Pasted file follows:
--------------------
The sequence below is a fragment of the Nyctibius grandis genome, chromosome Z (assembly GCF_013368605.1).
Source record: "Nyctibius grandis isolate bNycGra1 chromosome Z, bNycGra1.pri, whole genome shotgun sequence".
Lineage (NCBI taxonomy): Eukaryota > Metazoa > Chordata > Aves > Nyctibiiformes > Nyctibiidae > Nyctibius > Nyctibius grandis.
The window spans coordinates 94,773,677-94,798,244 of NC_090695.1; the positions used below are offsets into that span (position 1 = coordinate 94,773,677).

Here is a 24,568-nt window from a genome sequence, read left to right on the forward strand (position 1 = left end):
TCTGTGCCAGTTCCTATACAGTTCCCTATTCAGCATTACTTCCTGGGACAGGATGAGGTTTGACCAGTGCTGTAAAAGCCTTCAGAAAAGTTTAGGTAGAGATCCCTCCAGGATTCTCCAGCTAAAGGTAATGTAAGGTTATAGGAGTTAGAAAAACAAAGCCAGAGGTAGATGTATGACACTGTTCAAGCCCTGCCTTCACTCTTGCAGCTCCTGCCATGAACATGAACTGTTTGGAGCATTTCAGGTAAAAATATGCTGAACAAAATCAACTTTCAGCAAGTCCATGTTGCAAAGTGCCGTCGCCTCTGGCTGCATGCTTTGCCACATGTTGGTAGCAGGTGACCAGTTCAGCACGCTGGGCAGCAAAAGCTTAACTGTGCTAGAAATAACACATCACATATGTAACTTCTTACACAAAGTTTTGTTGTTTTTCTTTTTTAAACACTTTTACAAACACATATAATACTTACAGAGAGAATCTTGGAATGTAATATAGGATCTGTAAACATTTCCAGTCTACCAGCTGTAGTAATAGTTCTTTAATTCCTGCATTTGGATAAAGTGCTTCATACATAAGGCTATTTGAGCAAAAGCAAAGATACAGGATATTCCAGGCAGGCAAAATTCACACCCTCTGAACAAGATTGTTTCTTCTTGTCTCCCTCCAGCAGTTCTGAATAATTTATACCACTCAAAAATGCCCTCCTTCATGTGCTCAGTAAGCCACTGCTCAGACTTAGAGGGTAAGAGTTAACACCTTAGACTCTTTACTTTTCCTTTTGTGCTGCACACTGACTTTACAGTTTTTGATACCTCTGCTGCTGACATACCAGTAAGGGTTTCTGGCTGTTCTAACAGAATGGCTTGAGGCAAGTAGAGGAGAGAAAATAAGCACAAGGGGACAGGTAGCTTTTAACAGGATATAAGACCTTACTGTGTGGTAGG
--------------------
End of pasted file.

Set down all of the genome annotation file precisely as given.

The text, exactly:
The sequence below is a fragment of the Nyctibius grandis genome, chromosome Z (assembly GCF_013368605.1).
Source record: "Nyctibius grandis isolate bNycGra1 chromosome Z, bNycGra1.pri, whole genome shotgun sequence".
Lineage (NCBI taxonomy): Eukaryota > Metazoa > Chordata > Aves > Nyctibiiformes > Nyctibiidae > Nyctibius > Nyctibius grandis.
The window spans coordinates 94,773,677-94,798,244 of NC_090695.1; the positions used below are offsets into that span (position 1 = coordinate 94,773,677).

Here is a 24,568-nt window from a genome sequence, read left to right on the forward strand (position 1 = left end):
TCTGTGCCAGTTCCTATACAGTTCCCTATTCAGCATTACTTCCTGGGACAGGATGAGGTTTGACCAGTGCTGTAAAAGCCTTCAGAAAAGTTTAGGTAGAGATCCCTCCAGGATTCTCCAGCTAAAGGTAATGTAAGGTTATAGGAGTTAGAAAAACAAAGCCAGAGGTAGATGTATGACACTGTTCAAGCCCTGCCTTCACTCTTGCAGCTCCTGCCATGAACATGAACTGTTTGGAGCATTTCAGGTAAAAATATGCTGAACAAAATCAACTTTCAGCAAGTCCATGTTGCAAAGTGCCGTCGCCTCTGGCTGCATGCTTTGCCACATGTTGGTAGCAGGTGACCAGTTCAGCACGCTGGGCAGCAAAAGCTTAACTGTGCTAGAAATAACACATCACATATGTAACTTCTTACACAAAGTTTTGTTGTTTTTCTTTTTTAAACACTTTTACAAACACATATAATACTTACAGAGAGAATCTTGGAATGTAATATAGGATCTGTAAACATTTCCAGTCTACCAGCTGTAGTAATAGTTCTTTAATTCCTGCATTTGGATAAAGTGCTTCATACATAAGGCTATTTGAGCAAAAGCAAAGATACAGGATATTCCAGGCAGGCAAAATTCACACCCTCTGAACAAGATTGTTTCTTCTTGTCTCCCTCCAGCAGTTCTGAATAATTTATACCACTCAAAAATGCCCTCCTTCATGTGCTCAGTAAGCCACTGCTCAGACTTAGAGGGTAAGAGTTAACACCTTAGACTCTTTACTTTTCCTTTTGTGCTGCACACTGACTTTACAGTTTTTGATACCTCTGCTGCTGACATACCAGTAAGGGTTTCTGGCTGTTCTAACAGAATGGCTTGAGGCAAGTAGAGGAGAGAAAATAAGCACAAGGGGACAGGTAGCTTTTAACAGGATATAAGACCTTACTGTGTGGTAGG